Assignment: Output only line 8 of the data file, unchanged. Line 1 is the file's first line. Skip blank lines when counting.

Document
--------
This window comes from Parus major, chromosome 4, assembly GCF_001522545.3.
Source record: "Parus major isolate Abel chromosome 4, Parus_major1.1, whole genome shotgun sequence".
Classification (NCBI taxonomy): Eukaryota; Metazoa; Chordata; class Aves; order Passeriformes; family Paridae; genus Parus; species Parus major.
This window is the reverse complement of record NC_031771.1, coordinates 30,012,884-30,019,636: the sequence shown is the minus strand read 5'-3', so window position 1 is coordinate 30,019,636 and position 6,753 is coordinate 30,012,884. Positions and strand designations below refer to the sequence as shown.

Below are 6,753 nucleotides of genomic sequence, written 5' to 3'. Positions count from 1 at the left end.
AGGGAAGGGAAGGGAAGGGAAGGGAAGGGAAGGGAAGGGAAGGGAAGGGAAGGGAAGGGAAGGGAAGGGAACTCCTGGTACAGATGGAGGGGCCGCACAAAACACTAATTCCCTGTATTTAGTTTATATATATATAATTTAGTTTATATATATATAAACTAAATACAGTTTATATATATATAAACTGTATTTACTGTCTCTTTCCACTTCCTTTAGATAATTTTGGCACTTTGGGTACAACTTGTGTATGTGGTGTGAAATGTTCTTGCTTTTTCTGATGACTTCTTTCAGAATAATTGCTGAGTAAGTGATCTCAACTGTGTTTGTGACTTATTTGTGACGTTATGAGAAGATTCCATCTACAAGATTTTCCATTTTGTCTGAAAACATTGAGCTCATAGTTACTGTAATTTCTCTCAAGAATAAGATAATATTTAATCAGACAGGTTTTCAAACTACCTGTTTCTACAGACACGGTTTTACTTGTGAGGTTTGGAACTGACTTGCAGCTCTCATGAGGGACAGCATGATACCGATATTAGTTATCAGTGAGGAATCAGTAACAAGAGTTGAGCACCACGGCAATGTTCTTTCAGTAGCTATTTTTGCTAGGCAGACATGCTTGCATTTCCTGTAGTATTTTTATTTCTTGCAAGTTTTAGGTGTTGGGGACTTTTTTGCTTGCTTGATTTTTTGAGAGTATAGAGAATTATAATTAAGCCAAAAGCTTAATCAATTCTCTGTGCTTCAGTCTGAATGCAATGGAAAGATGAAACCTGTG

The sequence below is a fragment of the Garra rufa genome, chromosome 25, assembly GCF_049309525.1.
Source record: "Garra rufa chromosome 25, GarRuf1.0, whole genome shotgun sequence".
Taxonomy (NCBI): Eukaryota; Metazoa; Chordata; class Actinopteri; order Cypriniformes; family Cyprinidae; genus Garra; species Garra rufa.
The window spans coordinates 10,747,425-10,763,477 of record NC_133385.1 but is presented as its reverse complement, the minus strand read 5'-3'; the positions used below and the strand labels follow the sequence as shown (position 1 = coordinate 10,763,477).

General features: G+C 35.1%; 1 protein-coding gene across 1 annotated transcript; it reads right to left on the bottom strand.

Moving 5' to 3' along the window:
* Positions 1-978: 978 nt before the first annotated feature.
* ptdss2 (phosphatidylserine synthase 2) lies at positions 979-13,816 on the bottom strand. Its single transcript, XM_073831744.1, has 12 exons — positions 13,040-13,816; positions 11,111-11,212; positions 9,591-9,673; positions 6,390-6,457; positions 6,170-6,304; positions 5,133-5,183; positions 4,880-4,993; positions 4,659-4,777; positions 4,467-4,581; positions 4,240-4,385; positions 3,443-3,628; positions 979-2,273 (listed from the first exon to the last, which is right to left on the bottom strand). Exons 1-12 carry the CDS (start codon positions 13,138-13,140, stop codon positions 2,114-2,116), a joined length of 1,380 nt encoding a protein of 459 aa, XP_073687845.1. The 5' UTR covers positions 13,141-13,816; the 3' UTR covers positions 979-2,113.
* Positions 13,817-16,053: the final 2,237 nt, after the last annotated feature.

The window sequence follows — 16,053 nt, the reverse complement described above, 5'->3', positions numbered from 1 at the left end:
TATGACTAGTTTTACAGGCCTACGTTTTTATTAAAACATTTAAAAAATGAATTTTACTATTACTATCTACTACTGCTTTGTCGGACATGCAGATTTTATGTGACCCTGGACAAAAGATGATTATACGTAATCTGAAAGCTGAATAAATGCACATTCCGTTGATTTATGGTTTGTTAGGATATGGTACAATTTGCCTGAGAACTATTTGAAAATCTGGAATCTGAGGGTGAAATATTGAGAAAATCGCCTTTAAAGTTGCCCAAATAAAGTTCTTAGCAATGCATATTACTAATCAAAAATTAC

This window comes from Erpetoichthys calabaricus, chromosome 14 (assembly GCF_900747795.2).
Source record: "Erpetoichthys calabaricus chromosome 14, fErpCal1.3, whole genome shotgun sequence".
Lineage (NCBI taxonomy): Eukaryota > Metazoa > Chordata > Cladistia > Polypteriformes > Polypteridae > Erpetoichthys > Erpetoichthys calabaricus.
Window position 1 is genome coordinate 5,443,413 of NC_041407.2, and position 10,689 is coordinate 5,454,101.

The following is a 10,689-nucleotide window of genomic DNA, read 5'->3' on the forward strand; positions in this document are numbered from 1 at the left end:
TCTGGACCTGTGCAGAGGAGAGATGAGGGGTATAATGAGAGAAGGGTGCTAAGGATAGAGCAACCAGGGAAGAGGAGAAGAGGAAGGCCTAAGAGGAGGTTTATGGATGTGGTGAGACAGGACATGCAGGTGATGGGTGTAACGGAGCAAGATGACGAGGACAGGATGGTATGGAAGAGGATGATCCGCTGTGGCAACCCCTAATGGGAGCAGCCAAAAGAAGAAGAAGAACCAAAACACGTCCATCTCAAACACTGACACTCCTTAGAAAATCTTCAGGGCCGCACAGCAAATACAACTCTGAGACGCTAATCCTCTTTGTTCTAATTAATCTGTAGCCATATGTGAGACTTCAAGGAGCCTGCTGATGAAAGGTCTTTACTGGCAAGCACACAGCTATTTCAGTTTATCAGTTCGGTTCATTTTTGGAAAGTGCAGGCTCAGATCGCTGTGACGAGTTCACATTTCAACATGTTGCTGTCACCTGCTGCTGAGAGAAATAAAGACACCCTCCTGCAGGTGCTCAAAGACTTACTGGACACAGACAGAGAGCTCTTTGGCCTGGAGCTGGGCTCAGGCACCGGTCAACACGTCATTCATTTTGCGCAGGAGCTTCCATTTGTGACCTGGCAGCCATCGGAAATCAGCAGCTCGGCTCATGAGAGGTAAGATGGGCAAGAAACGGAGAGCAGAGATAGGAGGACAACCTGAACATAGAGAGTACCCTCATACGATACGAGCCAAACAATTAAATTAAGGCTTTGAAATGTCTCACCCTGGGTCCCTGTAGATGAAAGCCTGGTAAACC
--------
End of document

Source record: "Garra rufa chromosome 25, GarRuf1.0, whole genome shotgun sequence".